Steve Shaw: “I wish more people would have a go at creating…”

I really just do printing. After years trying other things – writing, drawing, weaving, running – anything to keep my mind active and all with a pretty low level of success, I’ve settled on the relief printing medium to keep me sane.

Not so for potter, painter, draughtsman and all-round amazing beard wearer Steve Shaw, whose recent ventures into linocut he says, are merely the next step in an ever-evolving artistic journey. Probably by the time you read this he’ll have become a glassblower and a fine jeweller – but I caught him in ‘linocut mode’ – and struck with my questions while the iron was hot…

mill

Hi Steve, can you remember your first impressions of doing linocut?

I’ve only been doing it for about 18 months, so yes! I loved the process straightaway. I’m a potter and the person who taught me pottery was a copper engraver for the ceramic industry. I used to watch him engrave and thought I’d like to do something like that, plus people told me I should have a go. Then I was at the art shop and it seemed everyone was buying lino, so I thought I’d give it a try.

I was looking for another medium to try and this was ideal – so different to just painting. I like that it’s such an old technique but I also think you can feel the history in the process.

As a potter I draw on clay vases then graffito it into the clay (scratch in the line drawing). Lino printing has been the nearest medium I’ve found that gives me the same excitement when I’m decorating pottery. I don’t think there’s any part of the process I don’t like, but my favourite is the engraving as it’s so therapeutic. I like the fact you’re not strictly in control of what the finished image will look like – again like pottery when something goes in the kiln. I don’t like to push the medium so I tend to use one colour printing. I want it to look like a print. I want my printing to have a different look than any other medium I use. The effect I’m getting from lino is completely different and unique. I couldn’t get that same feeling or effect using any other medium.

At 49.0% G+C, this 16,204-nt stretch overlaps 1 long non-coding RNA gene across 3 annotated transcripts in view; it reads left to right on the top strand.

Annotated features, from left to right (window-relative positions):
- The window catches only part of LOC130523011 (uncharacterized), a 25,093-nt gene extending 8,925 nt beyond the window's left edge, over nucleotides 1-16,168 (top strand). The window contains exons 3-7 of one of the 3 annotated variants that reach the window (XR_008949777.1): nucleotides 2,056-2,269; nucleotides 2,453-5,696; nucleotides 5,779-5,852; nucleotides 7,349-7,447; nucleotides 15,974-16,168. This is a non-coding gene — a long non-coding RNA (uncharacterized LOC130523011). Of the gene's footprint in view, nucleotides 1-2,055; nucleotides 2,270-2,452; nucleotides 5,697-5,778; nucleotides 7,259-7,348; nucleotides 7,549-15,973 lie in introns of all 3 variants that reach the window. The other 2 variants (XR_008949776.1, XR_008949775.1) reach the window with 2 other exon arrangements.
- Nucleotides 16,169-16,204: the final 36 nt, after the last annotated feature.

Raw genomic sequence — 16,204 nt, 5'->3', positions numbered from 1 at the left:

wassail

Are you trained at all in the arts?

No. I’ve always loved the arts, be it music or painting or drawing. I had a wonderful teacher at school who introduced me to all manner of arts. I can remember doing scraperboards. I use the same disciplines for my lino printing.

My philosophy for lino and all the mediums I use is to just have a go. I’ve found all I really need is a basic ability to draw, and that can see you through. I wish more people would have a go at creating art. I don’t like the elitist way the arts are sometimes treated. I think everyone should get involved in some way – they just need to find a medium that suits them and believe me, there should be a medium out there for them.

Where do you look for inspiration?

I know it’s a cliché, but everywhere. Music is my main inspiration. I used to paint portraits all the time, especially musicians. The only problem was I could never convey the excitement I felt for the music in the finished portrait.

The answer was to depict the lyrics or the excitement of the song in a single image. I started to paint whatever ideas I had. I found this very rewarding and liberating. I use the same to do my printing. I was really influenced by the punk movement and especially the DIY attitude. When Buzzcocks bought out their Spiral Scratch EP I couldn’t believe the fact they’d done everything themselves down to the sleeve.

DIY fanzines came out at the same time. Using basic printing they created some stunning graphics. They were a great influence for me. Again, it’s that ‘go out and get involved’ attitude – you will be rewarded in so many ways.

luddice

Do you get those days when everything goes wrong?